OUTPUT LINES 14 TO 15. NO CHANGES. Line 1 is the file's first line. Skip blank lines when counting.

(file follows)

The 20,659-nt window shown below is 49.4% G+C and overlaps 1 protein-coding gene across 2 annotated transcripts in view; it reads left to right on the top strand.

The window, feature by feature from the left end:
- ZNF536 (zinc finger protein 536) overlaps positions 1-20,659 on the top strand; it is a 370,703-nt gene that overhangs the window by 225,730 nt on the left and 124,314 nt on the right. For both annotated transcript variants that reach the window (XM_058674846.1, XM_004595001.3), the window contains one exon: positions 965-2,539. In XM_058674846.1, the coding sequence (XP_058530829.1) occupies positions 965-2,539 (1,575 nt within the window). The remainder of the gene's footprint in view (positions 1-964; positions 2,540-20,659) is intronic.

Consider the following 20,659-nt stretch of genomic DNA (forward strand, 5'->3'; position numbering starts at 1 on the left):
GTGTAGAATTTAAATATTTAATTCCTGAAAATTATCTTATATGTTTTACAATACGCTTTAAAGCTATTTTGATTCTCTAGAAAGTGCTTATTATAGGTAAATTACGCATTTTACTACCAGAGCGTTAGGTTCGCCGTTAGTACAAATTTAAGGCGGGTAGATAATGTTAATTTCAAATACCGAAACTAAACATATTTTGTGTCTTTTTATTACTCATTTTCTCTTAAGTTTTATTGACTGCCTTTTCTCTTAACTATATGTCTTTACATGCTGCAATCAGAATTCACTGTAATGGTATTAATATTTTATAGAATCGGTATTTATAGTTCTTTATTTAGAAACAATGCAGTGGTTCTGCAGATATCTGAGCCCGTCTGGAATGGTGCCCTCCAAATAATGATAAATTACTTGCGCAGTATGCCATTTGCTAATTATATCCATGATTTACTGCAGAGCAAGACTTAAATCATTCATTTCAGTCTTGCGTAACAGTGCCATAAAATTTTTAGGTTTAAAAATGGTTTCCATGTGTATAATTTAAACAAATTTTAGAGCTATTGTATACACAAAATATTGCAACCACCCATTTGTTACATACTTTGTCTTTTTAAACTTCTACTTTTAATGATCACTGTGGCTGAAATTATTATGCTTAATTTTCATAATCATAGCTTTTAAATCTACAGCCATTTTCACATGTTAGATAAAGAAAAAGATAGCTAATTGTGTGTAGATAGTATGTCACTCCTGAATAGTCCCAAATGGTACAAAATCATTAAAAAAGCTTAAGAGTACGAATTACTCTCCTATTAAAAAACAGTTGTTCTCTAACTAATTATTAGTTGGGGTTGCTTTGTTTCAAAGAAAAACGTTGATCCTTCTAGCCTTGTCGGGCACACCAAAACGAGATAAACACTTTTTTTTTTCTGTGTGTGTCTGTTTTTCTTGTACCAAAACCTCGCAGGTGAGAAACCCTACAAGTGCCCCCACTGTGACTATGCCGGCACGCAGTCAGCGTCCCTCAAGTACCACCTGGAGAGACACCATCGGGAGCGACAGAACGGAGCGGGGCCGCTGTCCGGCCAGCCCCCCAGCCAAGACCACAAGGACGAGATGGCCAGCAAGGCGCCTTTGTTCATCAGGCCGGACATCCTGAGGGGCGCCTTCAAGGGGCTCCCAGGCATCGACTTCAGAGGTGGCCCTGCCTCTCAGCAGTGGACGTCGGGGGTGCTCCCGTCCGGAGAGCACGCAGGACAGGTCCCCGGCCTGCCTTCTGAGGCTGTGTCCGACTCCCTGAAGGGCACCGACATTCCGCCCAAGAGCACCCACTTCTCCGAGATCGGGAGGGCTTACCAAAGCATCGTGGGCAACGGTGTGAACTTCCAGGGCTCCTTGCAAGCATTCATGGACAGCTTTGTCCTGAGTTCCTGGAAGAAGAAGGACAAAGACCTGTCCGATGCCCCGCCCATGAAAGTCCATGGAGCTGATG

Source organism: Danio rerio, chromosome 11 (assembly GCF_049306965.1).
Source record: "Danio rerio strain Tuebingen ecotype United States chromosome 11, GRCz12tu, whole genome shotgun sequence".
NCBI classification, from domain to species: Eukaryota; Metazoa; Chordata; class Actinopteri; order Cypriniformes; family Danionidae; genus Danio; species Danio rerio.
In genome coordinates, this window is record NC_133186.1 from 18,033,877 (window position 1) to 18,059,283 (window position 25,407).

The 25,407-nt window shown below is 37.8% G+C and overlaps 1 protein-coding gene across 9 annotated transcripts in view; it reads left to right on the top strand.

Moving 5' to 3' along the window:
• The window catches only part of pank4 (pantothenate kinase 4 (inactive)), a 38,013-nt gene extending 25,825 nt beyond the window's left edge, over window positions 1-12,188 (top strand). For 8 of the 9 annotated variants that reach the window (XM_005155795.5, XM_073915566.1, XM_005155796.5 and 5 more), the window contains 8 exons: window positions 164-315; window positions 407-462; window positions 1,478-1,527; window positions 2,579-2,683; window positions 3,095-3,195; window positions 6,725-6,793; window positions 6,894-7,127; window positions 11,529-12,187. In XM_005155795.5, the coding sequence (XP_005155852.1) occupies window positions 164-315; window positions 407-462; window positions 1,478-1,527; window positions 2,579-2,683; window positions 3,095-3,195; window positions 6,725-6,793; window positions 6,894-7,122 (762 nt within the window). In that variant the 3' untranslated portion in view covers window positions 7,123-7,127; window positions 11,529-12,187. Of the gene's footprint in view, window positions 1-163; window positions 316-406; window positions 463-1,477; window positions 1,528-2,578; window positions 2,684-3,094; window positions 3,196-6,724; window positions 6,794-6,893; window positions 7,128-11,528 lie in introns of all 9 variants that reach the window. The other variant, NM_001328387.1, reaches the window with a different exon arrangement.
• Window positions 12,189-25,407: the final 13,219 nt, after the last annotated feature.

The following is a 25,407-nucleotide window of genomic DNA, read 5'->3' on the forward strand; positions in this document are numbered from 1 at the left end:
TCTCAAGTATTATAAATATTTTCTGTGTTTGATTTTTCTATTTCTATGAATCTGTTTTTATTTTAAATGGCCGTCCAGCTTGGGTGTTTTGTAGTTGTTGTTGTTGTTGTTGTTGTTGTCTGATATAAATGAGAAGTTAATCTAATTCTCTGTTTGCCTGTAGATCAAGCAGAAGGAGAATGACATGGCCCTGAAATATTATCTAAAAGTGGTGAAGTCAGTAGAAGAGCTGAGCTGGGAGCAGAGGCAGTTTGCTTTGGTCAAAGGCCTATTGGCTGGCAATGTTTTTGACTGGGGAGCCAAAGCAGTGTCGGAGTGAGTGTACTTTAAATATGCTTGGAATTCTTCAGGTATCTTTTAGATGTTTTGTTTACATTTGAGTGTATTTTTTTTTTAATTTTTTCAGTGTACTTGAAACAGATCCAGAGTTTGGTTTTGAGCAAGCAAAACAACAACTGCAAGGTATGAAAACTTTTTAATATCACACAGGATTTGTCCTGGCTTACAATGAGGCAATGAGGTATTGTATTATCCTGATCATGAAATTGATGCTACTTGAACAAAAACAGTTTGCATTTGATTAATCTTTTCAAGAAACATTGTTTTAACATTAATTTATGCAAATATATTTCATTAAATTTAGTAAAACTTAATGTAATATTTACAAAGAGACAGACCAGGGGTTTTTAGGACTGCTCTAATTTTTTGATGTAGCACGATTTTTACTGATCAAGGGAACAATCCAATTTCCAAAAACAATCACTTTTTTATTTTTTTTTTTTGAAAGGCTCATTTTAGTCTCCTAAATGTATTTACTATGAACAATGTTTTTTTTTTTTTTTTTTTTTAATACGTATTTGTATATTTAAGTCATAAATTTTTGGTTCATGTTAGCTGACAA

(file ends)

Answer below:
The following is a 25,407-nucleotide window of genomic DNA, read 5'->3' on the forward strand; positions in this document are numbered from 1 at the left end:
TCTCAAGTATTATAAATATTTTCTGTGTTTGATTTTTCTATTTCTATGAATCTGTTTTTATTTTAAATGGCCGTCCAGCTTGGGTGTTTTGTAGTTGTTGTTGTTGTTGTTGTTGTTGTCTGATATAAATGAGAAGTTAATCTAATTCTCTGTTTGCCTGTAGATCAAGCAGAAGGAGAATGACATGGCCCTGAAATATTATCTAAAAGTGGTGAAGTCAGTAGAAGAGCTGAGCTGGGAGCAGAGGCAGTTTGCTTTGGTCAAAGGCCTATTGGCTGGCAATGTTTTTGACTGGGGAGCCAAAGCAGTGTCGGAGTGAGTGTACTTTAAATATGCTTGGAATTCTTCAGGTATCTTTTAGATGTTTTGTTTACATTTGAGTGTATTTTTTTTTTAATTTTTTCAGTGTACTTGAAACAGATCCAGAGTTTGGTTTTGAGCAAGCAAAACAACAACTGCAAGGTATGAAAACTTTTTAATATCACACAGGATTTGTCCTGGCTTACAATGAGGCAATGAGGTATTGTATTATCCTGATCATGAAATTGATGCTACTTGAACAAAAACAGTTTGCATTTGATTAATCTTTTCAAGAAACATTGTTTTAACATTAATTTATGCAAATATATTTCATTAAATTTAGTAAAACTTAATGTAATATTTACAAAGAGACAGACCAGGGGTTTTTAGGACTGCTCTAATTTTTTGATGTAGCACGATTTTTACTGATCAAGGGAACAATCCAATTTCCAAAAACAATCACTTTTTTATTTTTTTTTTTTGAAAGGCTCATTTTAGTCTCCTAAATGTATTTACTATGAACAATGTTTTTTTTTTTTTTTTTTTTTAATACGTATTTGTATATTTAAGTCATAAATTTTTGGTTCATGTTAGCTGACAA